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Am Heart J. 2001 Aug;142(2):E2.

The effect of pravastatin and atorvastatin on coenzyme Q10.

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College of Pharmacy, the General Clinical Research Center, the Division of Cardiology, Department of Medicine, and the University of Michigan Health Systems, University of Michigan, Ann Arbor, MI 48109-1065, USA.



Coenzyme Q10 (CoQ10) is an antioxidant and plays an important role in the synthesis of adenosine triphosphate. Studies suggest that 3-hydroxy-3-methylglutaryl-coenzyme A (HMG-CoA) reductase inhibitors reduce CoQ10 levels; however, no studies have directly compared HMG-CoA reductase inhibitors in a randomized crossover fashion.


Twelve healthy volunteers received either 20 mg pravastatin (P) or 10 mg atorvastatin (A) for 4 weeks in a randomized crossover fashion. There was a 4- to 8-week washout period between the 2 phases. CoQ10 levels and a lipid profile were obtained.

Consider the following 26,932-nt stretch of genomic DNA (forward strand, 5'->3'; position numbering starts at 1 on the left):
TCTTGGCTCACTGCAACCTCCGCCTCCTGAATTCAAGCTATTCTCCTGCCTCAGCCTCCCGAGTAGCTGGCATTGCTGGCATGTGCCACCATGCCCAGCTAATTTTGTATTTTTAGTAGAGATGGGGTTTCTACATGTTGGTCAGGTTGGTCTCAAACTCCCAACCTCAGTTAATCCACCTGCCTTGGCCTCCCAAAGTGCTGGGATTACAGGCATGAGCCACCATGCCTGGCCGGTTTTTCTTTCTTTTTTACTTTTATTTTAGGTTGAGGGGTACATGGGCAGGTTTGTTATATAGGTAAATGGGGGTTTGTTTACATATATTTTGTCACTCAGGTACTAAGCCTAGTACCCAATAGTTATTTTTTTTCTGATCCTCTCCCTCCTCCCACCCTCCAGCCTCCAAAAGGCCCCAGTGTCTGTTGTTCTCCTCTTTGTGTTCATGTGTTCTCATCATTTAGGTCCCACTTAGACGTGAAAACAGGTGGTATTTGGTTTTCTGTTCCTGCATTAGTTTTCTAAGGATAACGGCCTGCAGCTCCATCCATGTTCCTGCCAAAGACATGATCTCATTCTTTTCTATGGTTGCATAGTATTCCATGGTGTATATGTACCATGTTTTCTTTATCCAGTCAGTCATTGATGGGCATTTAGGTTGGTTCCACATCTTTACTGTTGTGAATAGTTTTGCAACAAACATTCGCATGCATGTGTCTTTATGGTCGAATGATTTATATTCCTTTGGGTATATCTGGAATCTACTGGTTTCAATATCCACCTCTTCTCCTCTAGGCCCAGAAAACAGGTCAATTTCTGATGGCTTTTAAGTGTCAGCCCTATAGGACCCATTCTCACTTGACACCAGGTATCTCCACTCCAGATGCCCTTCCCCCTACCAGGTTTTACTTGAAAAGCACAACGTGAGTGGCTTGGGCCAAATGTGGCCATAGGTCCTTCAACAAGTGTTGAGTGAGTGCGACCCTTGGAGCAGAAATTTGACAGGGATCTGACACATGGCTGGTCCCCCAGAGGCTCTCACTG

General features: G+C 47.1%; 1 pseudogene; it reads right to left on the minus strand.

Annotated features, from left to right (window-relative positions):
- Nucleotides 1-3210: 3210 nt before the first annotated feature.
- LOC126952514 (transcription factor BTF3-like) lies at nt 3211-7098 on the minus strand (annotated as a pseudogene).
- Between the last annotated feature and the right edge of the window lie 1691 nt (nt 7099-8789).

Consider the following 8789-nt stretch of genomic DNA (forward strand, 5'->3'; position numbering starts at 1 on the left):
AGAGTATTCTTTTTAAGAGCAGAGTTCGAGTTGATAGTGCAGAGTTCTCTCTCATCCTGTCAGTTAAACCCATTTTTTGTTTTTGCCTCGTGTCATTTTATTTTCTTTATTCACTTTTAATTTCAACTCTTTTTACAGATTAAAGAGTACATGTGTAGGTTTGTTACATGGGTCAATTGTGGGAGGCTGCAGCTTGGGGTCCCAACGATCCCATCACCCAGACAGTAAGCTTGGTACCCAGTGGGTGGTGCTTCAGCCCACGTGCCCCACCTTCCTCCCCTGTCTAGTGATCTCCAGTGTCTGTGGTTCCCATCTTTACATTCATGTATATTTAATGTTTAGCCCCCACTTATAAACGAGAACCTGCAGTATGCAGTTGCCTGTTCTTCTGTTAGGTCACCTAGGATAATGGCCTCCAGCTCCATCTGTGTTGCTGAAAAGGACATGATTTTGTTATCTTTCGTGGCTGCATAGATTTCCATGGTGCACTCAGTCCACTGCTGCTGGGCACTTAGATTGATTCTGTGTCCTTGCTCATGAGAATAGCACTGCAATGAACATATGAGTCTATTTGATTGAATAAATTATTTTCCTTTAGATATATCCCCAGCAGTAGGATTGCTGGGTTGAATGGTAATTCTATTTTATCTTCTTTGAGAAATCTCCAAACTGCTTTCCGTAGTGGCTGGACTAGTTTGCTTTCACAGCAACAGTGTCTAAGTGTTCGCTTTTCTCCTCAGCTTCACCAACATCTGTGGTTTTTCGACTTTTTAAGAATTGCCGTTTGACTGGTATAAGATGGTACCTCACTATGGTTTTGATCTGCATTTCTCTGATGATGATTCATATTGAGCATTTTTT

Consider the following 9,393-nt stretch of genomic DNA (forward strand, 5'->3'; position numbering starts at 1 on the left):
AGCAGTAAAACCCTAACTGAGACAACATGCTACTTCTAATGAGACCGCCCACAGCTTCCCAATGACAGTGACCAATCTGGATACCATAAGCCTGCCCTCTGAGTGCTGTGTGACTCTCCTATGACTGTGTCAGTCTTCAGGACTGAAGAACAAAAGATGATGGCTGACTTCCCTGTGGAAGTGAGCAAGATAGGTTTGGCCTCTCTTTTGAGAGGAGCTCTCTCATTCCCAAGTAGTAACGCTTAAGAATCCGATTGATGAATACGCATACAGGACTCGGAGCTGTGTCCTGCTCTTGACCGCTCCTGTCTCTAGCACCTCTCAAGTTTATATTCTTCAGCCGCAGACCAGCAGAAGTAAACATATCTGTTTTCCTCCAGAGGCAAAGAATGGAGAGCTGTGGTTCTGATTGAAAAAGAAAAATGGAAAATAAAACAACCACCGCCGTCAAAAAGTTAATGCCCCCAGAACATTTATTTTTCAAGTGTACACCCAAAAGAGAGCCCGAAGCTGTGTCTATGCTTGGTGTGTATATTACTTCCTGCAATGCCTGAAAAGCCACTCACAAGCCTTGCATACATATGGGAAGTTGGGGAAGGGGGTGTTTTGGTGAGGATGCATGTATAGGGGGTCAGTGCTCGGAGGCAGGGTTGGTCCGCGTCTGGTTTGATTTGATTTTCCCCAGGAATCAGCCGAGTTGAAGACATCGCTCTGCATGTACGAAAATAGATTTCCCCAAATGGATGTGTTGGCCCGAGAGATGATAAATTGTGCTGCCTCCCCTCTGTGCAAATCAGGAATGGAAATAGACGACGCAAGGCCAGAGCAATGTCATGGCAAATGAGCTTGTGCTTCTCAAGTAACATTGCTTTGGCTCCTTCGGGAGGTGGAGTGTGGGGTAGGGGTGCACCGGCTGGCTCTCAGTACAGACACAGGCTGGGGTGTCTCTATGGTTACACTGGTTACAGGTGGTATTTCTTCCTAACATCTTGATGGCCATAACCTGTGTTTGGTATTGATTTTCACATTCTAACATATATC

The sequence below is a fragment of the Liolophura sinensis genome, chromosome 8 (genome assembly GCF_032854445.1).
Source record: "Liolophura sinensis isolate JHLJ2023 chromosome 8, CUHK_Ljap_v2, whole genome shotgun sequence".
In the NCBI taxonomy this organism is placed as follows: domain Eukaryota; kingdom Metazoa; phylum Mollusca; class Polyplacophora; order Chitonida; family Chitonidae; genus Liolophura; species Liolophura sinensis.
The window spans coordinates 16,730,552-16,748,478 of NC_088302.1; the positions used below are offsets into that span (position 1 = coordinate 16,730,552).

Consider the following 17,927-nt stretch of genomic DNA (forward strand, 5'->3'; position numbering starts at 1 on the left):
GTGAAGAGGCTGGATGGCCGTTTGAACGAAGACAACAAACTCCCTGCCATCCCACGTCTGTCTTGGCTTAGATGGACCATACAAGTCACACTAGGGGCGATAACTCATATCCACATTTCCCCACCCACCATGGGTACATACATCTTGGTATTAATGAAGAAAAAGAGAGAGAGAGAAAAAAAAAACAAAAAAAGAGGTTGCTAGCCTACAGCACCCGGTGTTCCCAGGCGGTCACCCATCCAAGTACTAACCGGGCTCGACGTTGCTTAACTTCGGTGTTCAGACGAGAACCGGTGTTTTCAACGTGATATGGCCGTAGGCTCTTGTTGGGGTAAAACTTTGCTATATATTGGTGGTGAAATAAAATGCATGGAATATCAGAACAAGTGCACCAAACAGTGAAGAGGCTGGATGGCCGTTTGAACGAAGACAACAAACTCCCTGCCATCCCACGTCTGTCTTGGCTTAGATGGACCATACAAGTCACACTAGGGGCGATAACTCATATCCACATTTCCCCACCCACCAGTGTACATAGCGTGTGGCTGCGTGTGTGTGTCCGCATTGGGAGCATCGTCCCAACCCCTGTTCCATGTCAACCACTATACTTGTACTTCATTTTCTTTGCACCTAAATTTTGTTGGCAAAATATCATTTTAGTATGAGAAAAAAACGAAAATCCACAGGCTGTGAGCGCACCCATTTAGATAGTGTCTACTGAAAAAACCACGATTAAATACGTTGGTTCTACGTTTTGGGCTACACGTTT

There was no difference in CoQ10 levels from baseline to post-drug therapy for either P or A (0.61 +/- 0.14 vs 0.62 +/- 0.2 microg/mL and 0.65 +/- 0.22 vs 0.6 +/- 0.12 microg/mL, respectively; P >.05). There was a significant difference in low-density lipoprotein (LDL) levels from baseline to post-drug therapy for both P and A (97 +/- 21 vs 66 +/- 19 mg/dL and 102 +/- 21 vs 52 +/- 14 mg/dL, respectively; P <.01). There was no significant correlation between LDL and CoQ10.


P and A did not decrease CoQ10 despite a significant decrease in LDL levels. These findings suggest that HMG-CoA reductase inhibitors do not significantly decrease the synthesis of circulating CoQ10 in healthy subjects. Routine supplementation of CoQ10 may not be necessary when HMG-CoA reductase inhibitor therapy is administered.

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